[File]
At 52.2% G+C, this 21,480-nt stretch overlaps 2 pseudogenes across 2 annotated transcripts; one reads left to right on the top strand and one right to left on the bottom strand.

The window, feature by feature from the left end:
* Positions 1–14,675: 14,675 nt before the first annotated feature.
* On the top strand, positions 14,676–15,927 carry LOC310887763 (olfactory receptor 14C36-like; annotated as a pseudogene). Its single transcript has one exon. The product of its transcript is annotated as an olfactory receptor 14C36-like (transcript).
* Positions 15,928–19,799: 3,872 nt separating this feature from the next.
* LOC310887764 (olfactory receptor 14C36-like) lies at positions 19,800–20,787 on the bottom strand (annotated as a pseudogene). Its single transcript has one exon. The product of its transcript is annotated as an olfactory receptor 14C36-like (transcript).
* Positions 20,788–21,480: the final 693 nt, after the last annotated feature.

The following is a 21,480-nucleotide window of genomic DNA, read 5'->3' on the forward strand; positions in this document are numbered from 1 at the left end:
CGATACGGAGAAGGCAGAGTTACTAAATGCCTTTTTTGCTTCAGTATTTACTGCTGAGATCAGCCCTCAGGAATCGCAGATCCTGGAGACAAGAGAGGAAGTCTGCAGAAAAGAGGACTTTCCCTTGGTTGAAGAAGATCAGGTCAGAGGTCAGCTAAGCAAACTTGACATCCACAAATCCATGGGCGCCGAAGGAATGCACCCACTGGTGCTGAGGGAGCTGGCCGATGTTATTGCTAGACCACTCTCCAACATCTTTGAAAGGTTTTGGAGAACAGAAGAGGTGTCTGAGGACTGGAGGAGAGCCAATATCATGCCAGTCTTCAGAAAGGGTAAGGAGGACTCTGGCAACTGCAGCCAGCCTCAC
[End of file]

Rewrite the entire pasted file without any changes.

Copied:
At 52.2% G+C, this 21,480-nt stretch overlaps 2 pseudogenes across 2 annotated transcripts; one reads left to right on the top strand and one right to left on the bottom strand.

The window, feature by feature from the left end:
* Positions 1–14,675: 14,675 nt before the first annotated feature.
* On the top strand, positions 14,676–15,927 carry LOC310887763 (olfactory receptor 14C36-like; annotated as a pseudogene). Its single transcript has one exon. The product of its transcript is annotated as an olfactory receptor 14C36-like (transcript).
* Positions 15,928–19,799: 3,872 nt separating this feature from the next.
* LOC310887764 (olfactory receptor 14C36-like) lies at positions 19,800–20,787 on the bottom strand (annotated as a pseudogene). Its single transcript has one exon. The product of its transcript is annotated as an olfactory receptor 14C36-like (transcript).
* Positions 20,788–21,480: the final 693 nt, after the last annotated feature.

The following is a 21,480-nucleotide window of genomic DNA, read 5'->3' on the forward strand; positions in this document are numbered from 1 at the left end:
CGATACGGAGAAGGCAGAGTTACTAAATGCCTTTTTTGCTTCAGTATTTACTGCTGAGATCAGCCCTCAGGAATCGCAGATCCTGGAGACAAGAGAGGAAGTCTGCAGAAAAGAGGACTTTCCCTTGGTTGAAGAAGATCAGGTCAGAGGTCAGCTAAGCAAACTTGACATCCACAAATCCATGGGCGCCGAAGGAATGCACCCACTGGTGCTGAGGGAGCTGGCCGATGTTATTGCTAGACCACTCTCCAACATCTTTGAAAGGTTTTGGAGAACAGAAGAGGTGTCTGAGGACTGGAGGAGAGCCAATATCATGCCAGTCTTCAGAAAGGGTAAGGAGGACTCTGGCAACTGCAGCCAGCCTCAC